Gavin Maclure's Musings

My take on politics locally, nationally and internationally


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Parliamentary Inquiry into corruption at the banks won’t cut it

Ex-Barclays CEO Bob Diamond easily deals with MPs

Following the dismal performance of MPs in questioning city-slicker Bob Diamond, who ran rings around them, the Government has won a vote to keep the judge and QCs away from investigating the banking scandal and having been backed into a corner the Labour Party have succumbed and said they will now co-operate with the inquiry to be led by Conservative MP and Treasury Select Committee chairman Andrew Tyrie.

As Alan Johnson said on last night’s BBC Question Time, there is plenty more to come. Another 20 banks are being investigated by the UK’s Financial Services Authority (FSA) with many more than Barclays expected to be implicated in interest rate rigging to increase trader profits and fleece mortgage holders and small business owners on their loans. There will come a time when David Cameron will be forced to call for a judge.

The Labour Party shouldn’t be so smug though as eventually it will be uncovered they knew about the LIBOR fixing and probably encouraged it. If that was the case, they could be implicated in criminal behaviour which may still see bankers banged up.

But I also side with Labour on the need for a public inquiry – Leveson-style – because politicians of all political hue are in cahoots (no pun intended – keep up!) with their banker mates in The City. This didn’t take long to prove when Bob Diamond called Treasury Select Committee Conservative member Jesse Norman by his first name (as he did with all MPs on the panel) and whilst Mr Norman tried to spurt a question out, Mr Diamond was reminiscing about the old times when he and Jesse both worked for – you guessed it – Barclays Bank!

Both main parties are up to their necks in this banker corruption:
Labour desperately tried to make life easier and richer for bankers whilst they were in office, as they needed to correct their reputation for being enemies of financiers and also they needed the bank’s taxes to create their huge welfare client state. The Conservatives on the other hand ARE friends of the bankers and many are either former bankers or ARE still bankers such as Deputy Conservative Chairman Michael Fallon, who sits on the board of Tullett Prebon. Many MPs also relied heavily on their City friends to fund their General Election campaigns back in 2010.

The above patently explains why politicians should not be questioning and investigating bankers: it is in their interest to ensure the bodies remain hidden from the public. This will not do.

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Stop spending our money

A quote from Justice Secretary Ken Clarke on Sky News earlier was telling: “Public consultation is how we do Government these days.” One could infer from what Mr Clarke said it wasn’t always the case. And, of course, it wasn’t. When we had real leaders running the country, they ploughed on with the mandate given to them by the electorate. As I found when I was a councillor, the return-rate for consultation questionnaires is abysmal. In my view, the reason for this is the public don’t want to be bothered with the minutiae of government: that’s what they elect politicians to do.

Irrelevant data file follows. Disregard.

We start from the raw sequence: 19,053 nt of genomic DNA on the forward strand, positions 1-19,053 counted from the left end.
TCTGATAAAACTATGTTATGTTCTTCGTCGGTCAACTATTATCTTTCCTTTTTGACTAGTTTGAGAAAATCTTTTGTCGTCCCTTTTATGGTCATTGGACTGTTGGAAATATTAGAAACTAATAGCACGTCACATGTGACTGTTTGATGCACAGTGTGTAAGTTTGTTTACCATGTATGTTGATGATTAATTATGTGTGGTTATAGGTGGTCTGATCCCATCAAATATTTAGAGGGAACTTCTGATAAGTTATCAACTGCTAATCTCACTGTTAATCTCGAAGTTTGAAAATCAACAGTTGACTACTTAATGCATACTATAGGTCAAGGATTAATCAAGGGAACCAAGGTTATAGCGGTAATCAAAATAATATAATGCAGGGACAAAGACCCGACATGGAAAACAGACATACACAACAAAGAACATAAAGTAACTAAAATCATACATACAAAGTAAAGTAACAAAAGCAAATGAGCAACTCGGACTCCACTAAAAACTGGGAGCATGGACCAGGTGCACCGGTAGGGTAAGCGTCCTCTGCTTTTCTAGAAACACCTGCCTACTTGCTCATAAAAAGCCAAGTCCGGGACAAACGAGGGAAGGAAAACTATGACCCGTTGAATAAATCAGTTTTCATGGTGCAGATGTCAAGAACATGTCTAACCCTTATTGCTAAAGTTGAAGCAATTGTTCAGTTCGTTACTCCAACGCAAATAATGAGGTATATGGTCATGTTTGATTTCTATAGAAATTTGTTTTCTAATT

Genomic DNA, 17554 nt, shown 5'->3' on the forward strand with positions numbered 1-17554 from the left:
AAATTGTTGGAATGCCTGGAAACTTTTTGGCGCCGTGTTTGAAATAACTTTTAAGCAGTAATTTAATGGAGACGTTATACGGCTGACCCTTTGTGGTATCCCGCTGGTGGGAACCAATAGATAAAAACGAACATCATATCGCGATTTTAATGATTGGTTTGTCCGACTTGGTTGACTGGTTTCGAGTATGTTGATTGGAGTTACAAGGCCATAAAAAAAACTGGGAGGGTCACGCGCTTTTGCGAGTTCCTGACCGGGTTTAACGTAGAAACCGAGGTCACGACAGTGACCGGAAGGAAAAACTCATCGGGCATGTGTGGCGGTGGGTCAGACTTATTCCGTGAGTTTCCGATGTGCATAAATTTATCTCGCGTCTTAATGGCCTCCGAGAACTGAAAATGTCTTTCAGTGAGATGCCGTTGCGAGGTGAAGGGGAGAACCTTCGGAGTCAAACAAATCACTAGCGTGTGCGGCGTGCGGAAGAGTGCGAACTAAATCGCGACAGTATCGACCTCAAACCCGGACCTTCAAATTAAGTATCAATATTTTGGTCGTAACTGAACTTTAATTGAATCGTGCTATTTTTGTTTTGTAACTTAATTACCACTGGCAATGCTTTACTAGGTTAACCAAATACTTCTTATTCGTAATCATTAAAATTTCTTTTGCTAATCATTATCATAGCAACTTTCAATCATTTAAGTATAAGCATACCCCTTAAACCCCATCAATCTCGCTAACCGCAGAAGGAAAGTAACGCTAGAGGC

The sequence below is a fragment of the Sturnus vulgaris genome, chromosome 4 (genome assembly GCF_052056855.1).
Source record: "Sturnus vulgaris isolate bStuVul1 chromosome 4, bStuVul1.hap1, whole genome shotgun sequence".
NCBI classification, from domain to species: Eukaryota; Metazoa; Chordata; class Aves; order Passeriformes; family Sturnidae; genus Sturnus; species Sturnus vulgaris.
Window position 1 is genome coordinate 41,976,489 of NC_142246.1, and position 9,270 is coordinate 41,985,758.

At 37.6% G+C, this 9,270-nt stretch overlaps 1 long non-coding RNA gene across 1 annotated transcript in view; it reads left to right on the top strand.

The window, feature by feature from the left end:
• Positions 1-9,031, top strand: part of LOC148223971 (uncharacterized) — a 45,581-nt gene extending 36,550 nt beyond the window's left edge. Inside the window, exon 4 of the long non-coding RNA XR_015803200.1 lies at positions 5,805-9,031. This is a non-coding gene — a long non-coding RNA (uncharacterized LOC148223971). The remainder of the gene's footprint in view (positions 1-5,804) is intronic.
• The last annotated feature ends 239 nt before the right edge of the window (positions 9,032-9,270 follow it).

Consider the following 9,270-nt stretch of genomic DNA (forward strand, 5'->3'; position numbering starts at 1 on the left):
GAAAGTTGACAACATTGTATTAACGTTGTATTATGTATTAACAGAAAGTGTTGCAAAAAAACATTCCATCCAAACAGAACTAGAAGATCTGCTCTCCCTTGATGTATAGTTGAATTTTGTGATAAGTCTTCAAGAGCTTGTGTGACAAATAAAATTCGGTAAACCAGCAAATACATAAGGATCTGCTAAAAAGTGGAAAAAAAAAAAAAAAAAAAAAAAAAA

But many of the politicians of today are so weak and feeble they must ask “mummy and daddy” – i.e. the general public – permission to almost go to the Treasury toilet. May I remind them the great British public are too busy being real mothers and fathers to their own children and getting on with their own jobs to have to veto every decision taken by government. Just do it – and if we don’t like it we will sack you at the next election. You are not our children – you are our servants. Get to work.

This talk of consultation is because of the latest Coalition Government U-turn – this time on the Pasty tax. Not wishing to go overboard with the food metaphors but this was a right political hot potato which should never have made it to second base in the budget drafting process (that’s if there was even a second base!) let alone make it all the way to the dispatch box. It was only ever going to end in tears if two Conservative chaps who have never had to scrape around for some change to buy a pint of milk at the end of the month decided to tax the working man’s lunch. And so it has passed. Chancellor Osborne is so sorry for his bad behaviour and has promised The Sun he has listened to the ticking off he has received and will try harder next time. There’s one word for that action: weak.

Taxing pasties might not have been the brightest idea but please don’t compound it by doing a U-Turn after half your parliamentary party has gone to their local media to tell their constituents what a sensible idea it is. Clegg does a good enough job at trashing the Tories – you don’t need your own side making fools of your backbenchers as well.

Of course, if we had a proper Conservative Government, we wouldn’t need to touch the beloved Cornish pasty. We’d cut public spending to force down the deficit. There’s plenty of scope. Hardly anything has been cut in the last two years – in fact the Government is borrowing more than Gordon Brown ever did to spend on a bloated welfare state to keep those who refuse to work tucked up in bed until midday everyday. And then there is the NHS which recently spent £17 on a gluten-free pizza, which doesn’t include handling and delivery charges. See? – plenty of scope.

I have a straightforward message to help the Government cut the deficit and bring down our debt: stop spending our money! As Aleksandr Orlov says: “Simples”.


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Ipswich Borough Council: Mayor Making Ceremony